Welcome to our second blog post on the Kubernetes threat vectors series.
We are covering different tactics on the Kubernetes attack matrix, published by Microsoft and originally based on the MITRE ATT&CK framework. On the first blog we reviewed the Initial access tactic and its techniques and today, we are moving on to Execution. Let’s get started.
What is Execution?
After completing phase 1 of gaining initial access to the cluster’s resources, the second step of execution is probably the most widely abused tactic of them all. It essentially means that with the right permissions, the attacker is now able to run their code from inside the cluster. Such malicious code can ultimately lead to performing certain actions against containers or to simply take advantage of specific vulnerabilities.
Let’s review the different techniques:
- Container execution + New container
Once having access and relevant permissions, the attacker is able to remotely run malicious commands via the CLI, or more specifically, by using “kubectl exec”.
This technique enables the attacker to use and leverage images as a backdoor container and create new resources from which they can run their code. Ultimately, this can lead to compromising various objects within the environment.
The “New container” technique describes the ability of attackers to use relevant permissions for running their malicious code from a newly created container. Attackers who have permission to deploy a pod or a controller in the cluster (such as DaemonSet \ ReplicaSet \ Deployment) can create a new resource for running their code.
How to mitigate?
Probably the most effective way to protect your deployments is to set and enforce strict security policies that can control what commands are allowed to be executed and by whom. Make sure to have proper RBAC settings while monitoring service accounts with excess privileges, and always stick to the “least privilege” principle.
Another common method is to simply whitelist specific events and commands, denying the execution of unauthorized operations. Finally, you should always make sure that you have proper monitoring tools for early detection of container creation and execution.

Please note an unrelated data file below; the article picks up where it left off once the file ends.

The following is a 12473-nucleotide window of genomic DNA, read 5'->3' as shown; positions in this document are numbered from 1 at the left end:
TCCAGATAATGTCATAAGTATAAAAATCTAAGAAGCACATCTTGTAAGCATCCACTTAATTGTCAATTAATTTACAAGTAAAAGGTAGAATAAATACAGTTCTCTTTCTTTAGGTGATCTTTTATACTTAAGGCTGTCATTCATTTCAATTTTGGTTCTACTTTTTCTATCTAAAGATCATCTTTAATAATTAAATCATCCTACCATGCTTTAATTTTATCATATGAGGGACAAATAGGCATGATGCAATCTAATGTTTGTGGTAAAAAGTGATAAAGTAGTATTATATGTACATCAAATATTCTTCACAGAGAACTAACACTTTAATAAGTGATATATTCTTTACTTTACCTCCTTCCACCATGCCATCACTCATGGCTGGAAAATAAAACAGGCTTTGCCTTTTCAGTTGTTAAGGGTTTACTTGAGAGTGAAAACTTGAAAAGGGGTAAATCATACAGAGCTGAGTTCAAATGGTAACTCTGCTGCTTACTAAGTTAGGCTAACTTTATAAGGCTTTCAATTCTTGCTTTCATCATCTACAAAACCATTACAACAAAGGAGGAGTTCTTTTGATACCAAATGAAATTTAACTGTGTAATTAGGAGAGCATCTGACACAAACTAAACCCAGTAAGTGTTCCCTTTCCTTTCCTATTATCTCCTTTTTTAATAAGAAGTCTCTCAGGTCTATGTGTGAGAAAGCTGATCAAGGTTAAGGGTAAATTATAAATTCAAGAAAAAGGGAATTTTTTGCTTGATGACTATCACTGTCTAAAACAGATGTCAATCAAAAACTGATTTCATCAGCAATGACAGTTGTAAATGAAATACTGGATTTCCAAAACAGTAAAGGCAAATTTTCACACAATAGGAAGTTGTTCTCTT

- Application exploit
Adversaries may exploit software vulnerabilities in client applications to execute code.
As applications are deployed in a cluster, they are always vulnerable to remote code execution (RCE). An experienced attacker can communicate with the API server by using credentials associated with a certain service account, and service accounts are by default mounted to containers.
How to mitigate?
Application whitelisting is considered to be the most useful control for mitigating malware attacks. It forces the attacker to try other tactics and techniques, thus buying more time for the victim. Implementing scanning tools for your container images is crucial, and should be performed as early as you start building an application. Detecting potential vulnerabilities like RCE in the early stages is key when safely running Kubernetes deployments. In addition, enforcing relevant policies, including monitoring of RBAC settings can come into play here when limited access to the Kubernetes API is required.
- SSH server running inside a container
When attackers gain access with valid credentials, they are able to get remote access to the container itself by communicating through the SSH server. Managing SSH connections among Kubernetes deployments is indeed necessary, however, they can be exploited for attacks and other malicious activity when not configured properly.
How to mitigate?
First, you should have your monitoring and scanning tools set to alert on any open SSH ports. Furthermore, Kubernetes services should be limited in terms of exposure, and relevant network policies should be applied in order to restrict unauthorized traffic.
How can Alcide help?
The Alcide platform offers its three modules to help you neutralize the execution vector by several key methods. The first one is validating RBAC configurations for your resources, focusing on the “least privilege” principle. In addition, Alcide’s kAdvisor focuses on detecting and highlighting compromised Kubernetes resources, while adhering to predefined security and network policies.
Furthermore, Alcide leverages the Kubernetes Admission Controller, offering a simple and secure mechanism to integrate and enforce guardrails in your Kubernetes cluster.
Want to give it a try? Sign up for our 14-day trial to fully experience Alcide’s platform.